Sustainable Transport

This group aims to improve the amenity of South Hobart by reducing our dependence on cars.

Reducing car usage has been shown to contribute to a sense of place, strengthen community ties, increase personal fitness and reduce stress.

To contribute to the group, please join the email discussion group.

Simple options include:

Sustainable Transport Strategy for Hobart Released - Open for Public Comment

At its Monday 14 December 2009 Council meeting a Sustainable Transport Strategy which outlines a draft of new transport arrangements for the city and the region was adopted in principle. This strategy outlines a vision for the future transport sustainability of urban Greater Hobart and beyond.

The Sustainable Transport Strategy has been undertaken by the Council and builds on the original draft Strategy released for public consultation in 2008. This revamped Strategy details the actions Hobart City Council will undertake in its municipal area and suggests the key elements for high quality seamless public transport services for the greater Hobart area.

Included in the Strategy document is a "Visualising the Strategy" section which shows the layering of other projects, plans and strategies the Council has adopted or is currently pursuing in order to realise the aims of the Strategy. This takes the approach of creating of a vibrant, viable and sustainable capital city for the 21st century.

The Sustainable Transport Strategy 2009-2014 is available here.

Comments from the public will be accepted until 1 March 2010.

Great News for South Hobart Cyclists! HCC Purchases Land Along Rivulet Track

At the initial meeting of the South Hobart Sustainable Community, one of the most pressing issues of concern to residents was to gain level access along the rivulet for the bike/pedestrian path. This is an important access route from South Hobart to the City and it will soon be made much more usable! Excerpt from HCC media release below:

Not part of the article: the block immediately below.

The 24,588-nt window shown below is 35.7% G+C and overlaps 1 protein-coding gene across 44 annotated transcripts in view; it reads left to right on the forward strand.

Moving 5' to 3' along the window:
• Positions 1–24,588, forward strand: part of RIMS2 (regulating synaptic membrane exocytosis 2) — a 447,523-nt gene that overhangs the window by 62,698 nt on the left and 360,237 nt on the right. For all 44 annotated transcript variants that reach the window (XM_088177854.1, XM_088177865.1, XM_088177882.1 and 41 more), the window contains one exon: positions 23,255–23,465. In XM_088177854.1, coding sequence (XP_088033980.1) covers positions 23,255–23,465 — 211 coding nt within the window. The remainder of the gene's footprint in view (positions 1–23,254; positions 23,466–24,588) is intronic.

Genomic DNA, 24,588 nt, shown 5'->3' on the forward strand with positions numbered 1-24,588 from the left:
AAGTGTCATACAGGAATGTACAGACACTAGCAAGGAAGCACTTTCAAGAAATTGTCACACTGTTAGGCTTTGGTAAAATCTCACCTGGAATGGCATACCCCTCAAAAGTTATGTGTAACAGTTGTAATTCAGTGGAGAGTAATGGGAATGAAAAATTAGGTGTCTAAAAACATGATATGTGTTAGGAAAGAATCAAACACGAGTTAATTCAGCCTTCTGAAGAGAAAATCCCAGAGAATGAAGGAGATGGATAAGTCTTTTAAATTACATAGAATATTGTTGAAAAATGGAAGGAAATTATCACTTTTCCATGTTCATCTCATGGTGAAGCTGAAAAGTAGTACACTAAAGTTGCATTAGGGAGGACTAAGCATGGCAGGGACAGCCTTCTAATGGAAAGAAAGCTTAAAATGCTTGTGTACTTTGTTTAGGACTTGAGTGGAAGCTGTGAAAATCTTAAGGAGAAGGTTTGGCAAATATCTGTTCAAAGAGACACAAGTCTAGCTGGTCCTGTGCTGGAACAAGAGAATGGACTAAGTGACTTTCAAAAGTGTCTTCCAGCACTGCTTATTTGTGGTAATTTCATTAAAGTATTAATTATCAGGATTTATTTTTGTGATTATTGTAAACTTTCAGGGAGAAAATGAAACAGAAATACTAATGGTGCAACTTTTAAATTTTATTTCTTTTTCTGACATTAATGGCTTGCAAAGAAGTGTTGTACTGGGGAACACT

“As part of Australia’s Bicentenary in 1988 the Council purchased some land along the Rivulet and with support of the South Hobart Progress Association initiated works on the Hobart Rivulet Linear Park.” “Now a strategically important parcel of land purchased by the Hobart City Council will complete the Hobart Rivulet Linear Park.”

Alderman Valentine said the land recently owned by the Christian City Church has been acquired for the purposes of public access and recreation along the Hobart Rivulet. “This land is situated on the northern side of the Rivulet between Anglesea Street and Council owned parkland. It comprises approximately 0.7 hectares and is wide enough to allow for a separated bikeway and walkway.”

“The Council will now begin the planning process to develop the land for public access and recreation. Part of the planning process will involve community consultation with nearby residents and the broader community, together with the removal of a number of sheds as well as a building,” said the Lord Mayor. “It is also planned for the Council to consult with the community about a long term strategy for the development and public use of the Hobart Rivulet Linear Park. Funds have been allocated this financial year for such a strategy to be developed,” Alderman Valentine said.

SHSC Transport Subgroup Topics of Interest:

The first and most obvious project which the group has identified is the improvement of the Hobart Rivulet walking & cycling track.

See the Google Map for the context of the issue:

Due to a long-standing issue involving Boags and the Hobart City Council, the Rivulet track has been forced steeply up- and down-hill around the Boags site. The diversion makes everyday cycling impractical, and we believe that a levelling of this track would substantially increase the proportion of walkers and cyclists commuting to work. UPDATE - In December 2009, Hobart City Council announced that it has purchased land along the rivulet track, which it will transform into community space and a level path for cyclists and pedestrians!

Other issues:

    • Top priorities for Bike advocacy group

    • Cascade road - turning it from a parking lot to a bike-friendly passageway

    • Strickland avenue - making beginners feel safe to ride up steep terrain

    • Joining forces with Mt Wellington descent company (Island Cycle Tours), who use Strickland Ave / Cascade Road.

    • Strategy for fast-tracking bicycle development through different levels of government - identifying blockages and finding workarounds